10-Time Cape Cod Baseball League Champions

25 years later, Scott Pickler isn’t only defined by his success, but by his impact on others

By Ben Strober

86-year-old Jim Gillen remembers it like it was yesterday. Fifteen years ago, Gillen’s wife suggested the two attend a Cape Cod League baseball game just to check it out.

Unfamiliar with the league, Gillen attended a game in Yarmouth-Dennis.

When watching a new baseball team, Gillen closely eyes the manager, from his mannerisms, his decisions, and the respect he shows towards their players.

It seemed like luck, maybe even destiny, that Gillen observed who would become the Cape Cod Baseball League’s winningest coach.

Pretty quickly, Gillen saw what he needed to see; he saw greatness in what Yarmouth-Dennis manager Scott Pickler brought to the table, and the rest is history.

Pickler enters his 25th season with the Red Sox, tying him with former Chatham Angler manager John Schiffner as the longest-tenured manager in league history.

“He’s forever teaching; that’s what he’s doing,” Gillen said. “He teaches these kids the proper way to play wherever this person is playing. It’s absolutely incredible.”

Now, Gillen and Pickler are longtime friends, sharing a gratitude of respect for one another. Additionally, Gillen enters his 11th season as a host family for players and coaches.

“I love getting to know a different group of players every year,” Gillen said. “The Cape is truly special.”

It goes without saying; Pickler is a winner. Instead of defining Pickler as just a perennial winner, he’s defined as an impactful figure that leaves an ever-lasting impression on those around him.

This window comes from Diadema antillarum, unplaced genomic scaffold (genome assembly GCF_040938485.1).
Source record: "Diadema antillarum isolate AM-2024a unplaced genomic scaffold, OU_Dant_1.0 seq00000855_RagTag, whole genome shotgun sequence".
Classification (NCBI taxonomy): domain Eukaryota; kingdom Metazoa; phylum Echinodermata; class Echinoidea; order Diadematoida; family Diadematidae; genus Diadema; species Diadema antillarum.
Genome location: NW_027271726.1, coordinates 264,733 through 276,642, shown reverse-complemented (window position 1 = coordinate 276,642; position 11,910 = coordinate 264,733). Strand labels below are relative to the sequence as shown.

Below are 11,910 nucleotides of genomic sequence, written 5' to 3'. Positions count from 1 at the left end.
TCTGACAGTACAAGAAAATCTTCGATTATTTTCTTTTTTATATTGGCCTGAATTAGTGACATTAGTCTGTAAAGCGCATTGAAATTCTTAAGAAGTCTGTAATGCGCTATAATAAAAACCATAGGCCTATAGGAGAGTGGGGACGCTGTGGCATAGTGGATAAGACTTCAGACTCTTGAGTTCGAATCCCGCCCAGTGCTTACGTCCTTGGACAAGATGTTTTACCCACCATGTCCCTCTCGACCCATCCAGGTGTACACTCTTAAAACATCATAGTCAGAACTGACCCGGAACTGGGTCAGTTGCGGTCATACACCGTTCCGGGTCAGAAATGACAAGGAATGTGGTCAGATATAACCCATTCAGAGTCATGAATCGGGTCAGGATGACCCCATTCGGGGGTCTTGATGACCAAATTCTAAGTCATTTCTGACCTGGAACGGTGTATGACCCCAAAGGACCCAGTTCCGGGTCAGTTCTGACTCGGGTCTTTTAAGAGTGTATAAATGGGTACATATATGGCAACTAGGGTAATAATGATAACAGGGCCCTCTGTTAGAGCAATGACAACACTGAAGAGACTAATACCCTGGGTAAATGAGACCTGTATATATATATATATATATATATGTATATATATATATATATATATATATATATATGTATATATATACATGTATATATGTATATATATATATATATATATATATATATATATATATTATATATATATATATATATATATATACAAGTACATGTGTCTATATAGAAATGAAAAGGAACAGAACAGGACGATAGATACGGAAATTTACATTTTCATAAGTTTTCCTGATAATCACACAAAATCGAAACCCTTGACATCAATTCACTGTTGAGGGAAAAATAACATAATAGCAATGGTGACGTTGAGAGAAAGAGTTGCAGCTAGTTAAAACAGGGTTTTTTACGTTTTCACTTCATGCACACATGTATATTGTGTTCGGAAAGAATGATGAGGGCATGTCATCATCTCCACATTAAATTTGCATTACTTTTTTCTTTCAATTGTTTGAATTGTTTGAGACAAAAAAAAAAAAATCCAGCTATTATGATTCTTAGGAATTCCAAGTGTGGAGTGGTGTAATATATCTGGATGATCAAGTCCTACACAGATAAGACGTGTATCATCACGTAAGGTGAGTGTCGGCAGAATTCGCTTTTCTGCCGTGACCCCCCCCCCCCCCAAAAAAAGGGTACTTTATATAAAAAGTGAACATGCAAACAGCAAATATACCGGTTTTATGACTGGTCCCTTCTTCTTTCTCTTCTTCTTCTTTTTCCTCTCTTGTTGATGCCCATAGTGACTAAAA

“It’s obvious he’s a fantastic manager and wins,” longtime fan Gary Wilson said. “It’s what he does for these boys every year that stands out.”

At practice, it’s evident Pickler is a teacher. He often walks around offering his insight to his new group of players.

“Whenever he sees something, he speaks up,” Gillen said. “He’s always pulling someone to the side, helping them make adjustments, and the results come shortly.”

As the Cape Cod Baseball League celebrates its 100th year of competition, the Yarmouth-Dennis Red Sox additionally honors another aspect of its history.

Last year, Pickler climbed the Cape Cod Baseball League’s highest peak, moving to the top of the all-time win list as a manager. Now, they further celebrate his quarter-century of managing.

“There’s nothing he hasn’t seen or isn’t prepared for,” pitching coach John Raiola said. “The things we do to prepare and try to accomplish are a lot more than most summer teams.”

Pickler surpassed Schiffner in June 2022, notching his 540th win as manager. That win total further rose to 553 by the season’s conclusion.

It’s evident that coaching is Pickler’s calling in life. Spending his summers in Yarmouth and coaching some of the nation’s best players represents a small sample of his work on the diamond.

In 1985, Pickler took a job managing a struggling program at Cypress Community College in California. He righted the ship and then some.

Pickler’s leadership propelled Cypress to five California state championships, with the most recent coming in 2013. Additionally, he has taken home honors for the California Community Colleges Coach of the Year four times, as well as the Lifetime Achievement Award from the California Community College Athletics Association in 2016.

Pickler’s success in California has translated to his teams across the country. The Red Sox have won six league championships under Pickler, including a three-peat from 2014-2016.